Robin Hood Throws a Party, pg.2
Modern Screen
magazine, February 1938


Flynn jumps up, relief written all over his

face. "Terribly sorry. Will you excuse me? I'll be right back." When he does come back, he's grinning from ear to ear. He draws a hand over his face to wipe off the grin, and tries, with meager success, to look penitent. "That was Bud Ernst. He always has this effect on me. Peculiar sense of humor. Can't expect you to appreciate the joke, being
kept waiting like this. But see here. Maybe I can make up by telling about the birthday party he gave me." He looks hopeful. "Maybe you could sort of stretch it out, and presto, there's your story!
"Well, I was here all alone. Lili was abroad.Bud called up one morning and said he was giving me a birthday party that night. Up to that moment
I'd forgotten that it was my birthday, had been
perfectly happy in my ignorance. After he called, I began waxing sentimental, lonely, neglected orphan and all that sort of thing, one true pal in the world, who remembered my birthday. By the time we went out to dinner, I was in a fine glow. Presently, as we sat there, six telegraph boys marched in, the glummest looking sourpusses you ever set eyes on. He must have hand-picked them for hyperacidity or something. They surrounded  me,serenaded me with 'Happy Burthday to you' and  marched out again, never having
cracked a muscle. I began to wonder. Then in came a magnificent birthday cake, 'Happy Birthday' across the top and all the rest of it. I was so touched I could hardly talk.
"'D'you like it?' Bud asked.
"'I love it,' I told him, almost choking with emotion.
"'That's fine,' said Ernst, and called the waiter. 'Take it away. That's for Frank Morgan's birthday tomorrow. I just rented it.'" And Flynn throws back his head and roars with laughter.
Sheffield puts in a third appearance at the door. "The guests have arrived, Mr. Flynn," he announces.
You have only time to throw him a look of dismay.
"I thought we'd be through by now," he apologizes. "Stick around. Maybe you can get the story between takes. Hello, Sailor."
A short, thick-set man, with a genial face, stands beside Sheffield and makes a low comedy bow. Enter Flynn's Musclemen, otherwise known as the "Body Beautifuls." From the house into the garden, they emerge by twos and threes until there are twenty-five in all, groups of bearded men, fresh from the day's work, in high good humor at the prospect of entertainment. All day they've been wrestling, sparring, learning how to handle swords, cudgels, bows and arrows, in preparation for their jobs as Robin Hood's merry men.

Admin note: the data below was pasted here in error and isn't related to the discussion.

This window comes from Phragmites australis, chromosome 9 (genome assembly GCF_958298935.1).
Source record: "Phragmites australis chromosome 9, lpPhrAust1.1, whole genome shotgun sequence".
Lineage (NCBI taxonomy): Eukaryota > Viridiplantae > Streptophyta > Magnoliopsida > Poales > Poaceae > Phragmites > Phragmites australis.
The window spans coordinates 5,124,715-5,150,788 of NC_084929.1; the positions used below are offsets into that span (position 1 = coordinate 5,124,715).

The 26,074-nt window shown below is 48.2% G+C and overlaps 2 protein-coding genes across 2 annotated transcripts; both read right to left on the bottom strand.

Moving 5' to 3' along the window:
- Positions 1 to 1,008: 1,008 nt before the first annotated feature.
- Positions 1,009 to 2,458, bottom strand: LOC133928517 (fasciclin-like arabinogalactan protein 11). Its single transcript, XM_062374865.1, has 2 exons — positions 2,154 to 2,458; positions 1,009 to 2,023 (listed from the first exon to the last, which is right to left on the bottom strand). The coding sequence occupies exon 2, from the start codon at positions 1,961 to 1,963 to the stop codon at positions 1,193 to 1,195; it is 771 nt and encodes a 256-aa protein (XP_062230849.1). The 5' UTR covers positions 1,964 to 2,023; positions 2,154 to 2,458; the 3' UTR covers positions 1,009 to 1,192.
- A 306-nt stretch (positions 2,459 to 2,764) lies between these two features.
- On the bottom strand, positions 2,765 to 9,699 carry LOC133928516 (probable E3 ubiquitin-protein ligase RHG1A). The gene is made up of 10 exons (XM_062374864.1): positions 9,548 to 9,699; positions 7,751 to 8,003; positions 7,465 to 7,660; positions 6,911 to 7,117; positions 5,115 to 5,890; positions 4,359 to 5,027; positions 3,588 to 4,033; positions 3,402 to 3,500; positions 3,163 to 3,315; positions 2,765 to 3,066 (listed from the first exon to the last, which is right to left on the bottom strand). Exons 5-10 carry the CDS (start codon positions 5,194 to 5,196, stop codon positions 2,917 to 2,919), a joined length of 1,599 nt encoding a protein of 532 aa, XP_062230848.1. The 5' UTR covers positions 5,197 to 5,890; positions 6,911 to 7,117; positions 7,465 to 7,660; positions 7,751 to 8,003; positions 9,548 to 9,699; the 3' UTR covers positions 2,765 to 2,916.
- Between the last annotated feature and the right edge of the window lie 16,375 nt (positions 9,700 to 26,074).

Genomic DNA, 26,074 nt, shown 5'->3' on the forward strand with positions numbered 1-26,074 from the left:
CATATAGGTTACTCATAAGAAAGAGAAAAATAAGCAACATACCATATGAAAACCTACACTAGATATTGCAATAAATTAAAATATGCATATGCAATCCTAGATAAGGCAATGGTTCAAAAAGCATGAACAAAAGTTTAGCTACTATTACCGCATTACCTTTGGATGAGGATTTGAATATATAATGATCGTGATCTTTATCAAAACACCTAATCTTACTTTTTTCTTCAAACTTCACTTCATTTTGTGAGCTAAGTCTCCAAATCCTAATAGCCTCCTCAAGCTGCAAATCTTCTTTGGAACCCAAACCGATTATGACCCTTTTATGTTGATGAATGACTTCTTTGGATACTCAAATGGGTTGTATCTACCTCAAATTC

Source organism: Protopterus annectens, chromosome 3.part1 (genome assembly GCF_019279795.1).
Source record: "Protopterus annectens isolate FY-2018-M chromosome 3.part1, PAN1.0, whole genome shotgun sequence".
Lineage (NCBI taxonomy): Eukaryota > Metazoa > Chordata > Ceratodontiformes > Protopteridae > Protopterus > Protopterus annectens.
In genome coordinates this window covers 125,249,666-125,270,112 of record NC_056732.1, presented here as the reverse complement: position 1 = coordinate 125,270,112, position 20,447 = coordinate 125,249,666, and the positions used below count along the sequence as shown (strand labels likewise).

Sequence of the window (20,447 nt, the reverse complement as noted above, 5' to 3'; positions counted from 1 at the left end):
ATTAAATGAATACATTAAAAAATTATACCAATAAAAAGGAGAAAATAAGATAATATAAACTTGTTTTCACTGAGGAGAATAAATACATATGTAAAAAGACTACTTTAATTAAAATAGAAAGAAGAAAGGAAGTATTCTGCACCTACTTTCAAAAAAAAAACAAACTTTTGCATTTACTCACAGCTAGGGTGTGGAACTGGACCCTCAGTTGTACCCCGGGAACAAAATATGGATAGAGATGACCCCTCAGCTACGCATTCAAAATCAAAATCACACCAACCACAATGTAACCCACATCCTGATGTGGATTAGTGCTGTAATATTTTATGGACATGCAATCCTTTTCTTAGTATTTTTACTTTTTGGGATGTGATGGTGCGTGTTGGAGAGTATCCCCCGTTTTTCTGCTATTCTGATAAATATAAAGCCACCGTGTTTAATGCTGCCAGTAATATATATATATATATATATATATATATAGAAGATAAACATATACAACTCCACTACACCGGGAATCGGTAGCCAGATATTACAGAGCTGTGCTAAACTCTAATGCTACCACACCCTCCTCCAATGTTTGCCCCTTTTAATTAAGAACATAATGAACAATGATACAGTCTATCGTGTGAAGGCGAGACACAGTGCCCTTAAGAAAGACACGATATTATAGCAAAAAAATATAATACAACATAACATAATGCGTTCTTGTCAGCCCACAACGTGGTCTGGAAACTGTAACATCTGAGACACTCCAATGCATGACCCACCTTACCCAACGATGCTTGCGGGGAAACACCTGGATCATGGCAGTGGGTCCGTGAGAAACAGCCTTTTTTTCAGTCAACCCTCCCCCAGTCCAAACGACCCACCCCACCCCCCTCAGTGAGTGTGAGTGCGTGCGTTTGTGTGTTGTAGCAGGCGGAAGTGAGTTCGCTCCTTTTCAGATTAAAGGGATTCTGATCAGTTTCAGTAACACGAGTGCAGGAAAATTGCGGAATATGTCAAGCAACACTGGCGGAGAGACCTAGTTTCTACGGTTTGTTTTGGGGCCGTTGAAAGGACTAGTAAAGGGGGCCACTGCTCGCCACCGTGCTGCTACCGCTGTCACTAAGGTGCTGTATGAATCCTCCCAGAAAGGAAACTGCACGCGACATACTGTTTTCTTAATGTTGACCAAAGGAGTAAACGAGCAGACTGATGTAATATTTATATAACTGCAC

Some, who worked with him in "Captain Blood," Flynn knows. Others he's meeting for the first time.
Sailor, doing the honors for the boys, confides in you the origin of the party. "We was sittin' talkin' the other day. And Errol says, 'Sailor,' he says, 'I'd like to get acquainted with the boys. I don't know most of 'em. Bring 'em over to the house, and we'll start 'em off with a headache,' he says. So when we got through work today, we took a bath and here we are.
"Some stars throw you a party when the picture's over. Errol, he's the only one who throws it first. He doesn't want to be no star. And again, he don't do it to be a good fella, see what I mean? He don't go 'round slappin' people on the back, and then when they leave, call 'em bums. He does it because he likes to be friends with the boys and have fun. He likes to laugh. Damn if I ever see such a guy for laughin'."

"What's he blathering about?" inquires Flynn, coming up behind us. "Did he tell you he was champion boxer of the Navy? Did he tell you he's been fired more times than he's been on his back in the ring?"
"Errol," stage-whispers Sailor, "what about them carrots?" Errol wheels and disappears into the house. A few minutes later a procession issues forth. Sheffield and a Japanese boy bear laden trays. Behind them stalks Flynn, a lordly salver poised on the fingers of his right hand, on the salver are two carrots. Left hand at his hip, he changes his rhythm and swings, a la Salome, toward one of his guests. Dropping his head demurely, he presents the carrots.
"Thanks, slave," says the guest, picks up the carrots and starts crunching.
"Gentlemen," calls Flynn. "Three cheers for the company horse!"
"He ain't no horse," Sailor whispers kindly in the midst of the uproar. "Only a vegetarian."                 continue

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Article 5 "It Takes Courage" || Article 6 "He Does As He Pleases" || Article 7 "Errol Flynn's Madcap Marriage"

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